Ruling Upholds Stem Cell Funding Ban
Special Report - August 30, 2010
The impact of a recent federal court ruling that federal funds cannot be used for research on human embryonic stem cells (ESCs) will deny funding to some existing projects in North Carolina, while having no affect on the extensive non-embryonic stem cell research in the state. Chief Judge Royce C. Lamberth of the Federal District Court for the District of Columbia issued a preliminary injunction on August 23 against the National Institutes for Health (NIH), barring the agency from distributing taxpayer funds to research that involves the destruction of living human embryos.
The case, brought by Advocates International (AI), Alliance Defense Fund (ADF), and Gibson, Dunn & Crutcher (GD&C) on behalf of several researchers and doctors argued that the NIH “Guidelines for Human Stem Cell Research” violated federal law. The controversial guidelines were adopted on July 7, 2009 in response to President Obama’s executive order expanding the ESC lines eligible for federal funding. The suit argued that the Dickey-Wicker Amendment, which has been included in every HHS Appropriations Bill since 1996 to prohibit federal funds from going to embryo destruction, made the guidelines illegal. In his decision, Judge Lamberth said, “as demonstrated by the plain language of the statute, the unambiguous intent of Congress is to prohibit the expenditure of federal funds on ‘research in which a human embryo or embryos are destroyed.’” The Court found that “ESC research is clearly research in which a human embryo is destroyed…. ESC research necessarily depends upon the destruction of a human embryo,” and therefore issued a preliminary injunction.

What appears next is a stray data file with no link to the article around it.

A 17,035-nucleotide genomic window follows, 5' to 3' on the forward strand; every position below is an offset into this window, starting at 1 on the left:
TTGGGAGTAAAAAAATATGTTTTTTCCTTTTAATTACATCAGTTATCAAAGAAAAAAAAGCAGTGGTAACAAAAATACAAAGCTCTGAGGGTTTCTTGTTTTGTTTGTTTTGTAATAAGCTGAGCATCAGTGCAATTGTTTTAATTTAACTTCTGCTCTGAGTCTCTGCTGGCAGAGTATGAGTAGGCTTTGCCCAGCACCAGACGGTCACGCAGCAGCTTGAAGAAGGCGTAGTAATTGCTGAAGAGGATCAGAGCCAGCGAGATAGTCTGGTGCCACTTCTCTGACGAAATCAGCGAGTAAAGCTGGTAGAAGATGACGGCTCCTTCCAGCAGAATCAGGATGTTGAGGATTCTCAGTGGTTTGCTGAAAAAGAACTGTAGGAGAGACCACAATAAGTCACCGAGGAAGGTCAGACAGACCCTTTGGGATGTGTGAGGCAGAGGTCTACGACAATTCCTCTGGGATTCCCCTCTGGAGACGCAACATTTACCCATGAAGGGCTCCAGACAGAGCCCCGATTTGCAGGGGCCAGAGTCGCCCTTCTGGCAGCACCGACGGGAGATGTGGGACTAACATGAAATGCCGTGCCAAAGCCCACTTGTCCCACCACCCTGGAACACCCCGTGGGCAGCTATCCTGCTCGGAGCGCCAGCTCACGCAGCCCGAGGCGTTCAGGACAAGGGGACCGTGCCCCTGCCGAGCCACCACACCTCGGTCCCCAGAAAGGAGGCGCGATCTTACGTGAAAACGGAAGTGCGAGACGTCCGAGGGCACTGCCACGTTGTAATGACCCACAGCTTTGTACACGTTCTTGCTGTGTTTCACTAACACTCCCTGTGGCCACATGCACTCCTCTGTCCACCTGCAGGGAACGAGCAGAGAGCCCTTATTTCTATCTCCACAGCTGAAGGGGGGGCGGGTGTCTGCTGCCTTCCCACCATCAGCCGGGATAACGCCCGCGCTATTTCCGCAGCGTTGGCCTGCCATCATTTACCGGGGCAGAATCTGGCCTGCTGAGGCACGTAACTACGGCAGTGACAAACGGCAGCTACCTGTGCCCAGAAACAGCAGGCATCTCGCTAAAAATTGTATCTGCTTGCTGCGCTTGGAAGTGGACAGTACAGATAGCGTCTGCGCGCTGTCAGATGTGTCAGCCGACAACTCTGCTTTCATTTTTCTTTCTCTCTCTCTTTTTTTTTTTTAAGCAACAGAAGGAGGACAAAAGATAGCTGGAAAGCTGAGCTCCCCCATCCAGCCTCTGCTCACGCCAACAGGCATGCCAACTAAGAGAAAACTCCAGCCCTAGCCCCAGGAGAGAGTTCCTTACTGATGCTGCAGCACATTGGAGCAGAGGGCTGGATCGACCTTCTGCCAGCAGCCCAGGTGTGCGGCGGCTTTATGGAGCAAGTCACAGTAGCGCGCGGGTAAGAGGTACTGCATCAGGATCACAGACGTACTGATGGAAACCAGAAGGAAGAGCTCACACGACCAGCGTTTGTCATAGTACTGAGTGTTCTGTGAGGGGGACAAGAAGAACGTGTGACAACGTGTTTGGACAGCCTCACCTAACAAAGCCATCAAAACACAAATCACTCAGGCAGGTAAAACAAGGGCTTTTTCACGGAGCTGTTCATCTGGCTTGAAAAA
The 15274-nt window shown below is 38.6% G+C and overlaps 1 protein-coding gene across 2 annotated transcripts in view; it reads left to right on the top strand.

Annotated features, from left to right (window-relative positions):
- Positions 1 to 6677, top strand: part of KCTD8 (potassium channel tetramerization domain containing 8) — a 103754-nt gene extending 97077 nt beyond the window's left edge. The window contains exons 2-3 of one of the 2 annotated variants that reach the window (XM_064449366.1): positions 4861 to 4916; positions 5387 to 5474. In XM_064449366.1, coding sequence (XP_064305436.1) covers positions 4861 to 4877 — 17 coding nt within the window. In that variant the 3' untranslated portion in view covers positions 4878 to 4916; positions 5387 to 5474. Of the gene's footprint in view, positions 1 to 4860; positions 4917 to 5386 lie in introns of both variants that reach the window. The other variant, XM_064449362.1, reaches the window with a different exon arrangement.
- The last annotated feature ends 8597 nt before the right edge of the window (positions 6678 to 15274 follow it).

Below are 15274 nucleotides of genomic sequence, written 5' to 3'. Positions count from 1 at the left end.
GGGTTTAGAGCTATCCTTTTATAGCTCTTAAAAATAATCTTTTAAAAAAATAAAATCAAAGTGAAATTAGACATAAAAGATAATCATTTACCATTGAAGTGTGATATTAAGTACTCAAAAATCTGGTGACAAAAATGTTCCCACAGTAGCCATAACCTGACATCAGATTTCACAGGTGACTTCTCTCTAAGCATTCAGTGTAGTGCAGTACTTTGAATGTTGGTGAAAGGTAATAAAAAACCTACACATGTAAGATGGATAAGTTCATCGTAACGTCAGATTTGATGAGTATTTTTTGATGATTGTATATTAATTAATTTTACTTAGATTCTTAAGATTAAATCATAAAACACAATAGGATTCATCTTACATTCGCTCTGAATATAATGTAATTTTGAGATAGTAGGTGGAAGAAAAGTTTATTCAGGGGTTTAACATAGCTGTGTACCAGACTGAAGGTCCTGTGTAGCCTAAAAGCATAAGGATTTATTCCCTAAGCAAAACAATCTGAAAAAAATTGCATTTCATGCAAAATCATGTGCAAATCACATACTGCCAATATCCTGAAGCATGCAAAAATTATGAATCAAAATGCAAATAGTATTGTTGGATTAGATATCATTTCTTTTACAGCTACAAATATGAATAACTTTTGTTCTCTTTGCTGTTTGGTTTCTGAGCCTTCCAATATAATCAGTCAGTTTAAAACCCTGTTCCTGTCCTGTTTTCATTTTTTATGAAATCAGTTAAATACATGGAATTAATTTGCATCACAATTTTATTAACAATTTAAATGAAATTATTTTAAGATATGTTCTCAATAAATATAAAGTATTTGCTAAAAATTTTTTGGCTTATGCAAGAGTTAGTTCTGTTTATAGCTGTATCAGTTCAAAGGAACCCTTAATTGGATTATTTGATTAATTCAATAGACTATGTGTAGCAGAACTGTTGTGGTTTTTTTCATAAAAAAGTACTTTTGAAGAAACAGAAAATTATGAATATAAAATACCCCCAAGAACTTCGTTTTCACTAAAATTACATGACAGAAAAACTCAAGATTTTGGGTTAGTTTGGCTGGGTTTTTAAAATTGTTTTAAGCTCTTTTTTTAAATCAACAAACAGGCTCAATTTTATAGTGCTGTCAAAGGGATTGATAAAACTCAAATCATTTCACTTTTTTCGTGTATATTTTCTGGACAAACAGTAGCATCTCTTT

According to the Raleigh News & Observer, the Human Embryonic Stem Cell Core Facility at the University of North Carolina at Chapel Hill (UNC-CH) “maintains a stock of cells and makes them available to UNC researchers for approved research projects.” About 60 percent of the research done at UNC began after President Obama’s 2009 executive order. The NIH has indicated that 22 ESC projects scheduled for annual checks in September will lose their federal funding, including at least one at UNC. Bob Lowman, UNC-CH’s associate vice chancellor of research, told the News & Observer that he is seeking other funding sources for current research projects that will be impacted by the loss of federal funding.
In contrast to UNC-CH, the Winston-Salem Journal reports that Wake Forest University Baptist Medical Center and its affiliates will remain unaffected because the Wake Forest Institute of Regenerative Medicine uses amniotic stem cells, induced pluripotent cells, and stem cells from the patient’s own skin and organs.
Embryonic Stem Cell Trials Approved - August 4, 2010
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